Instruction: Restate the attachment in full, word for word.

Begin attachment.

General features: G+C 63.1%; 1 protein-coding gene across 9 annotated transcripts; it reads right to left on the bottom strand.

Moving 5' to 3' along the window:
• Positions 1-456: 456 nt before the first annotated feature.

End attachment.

General features: G+C 63.1%; 1 protein-coding gene across 9 annotated transcripts; it reads right to left on the bottom strand.

Moving 5' to 3' along the window:
• Positions 1-456: 456 nt before the first annotated feature.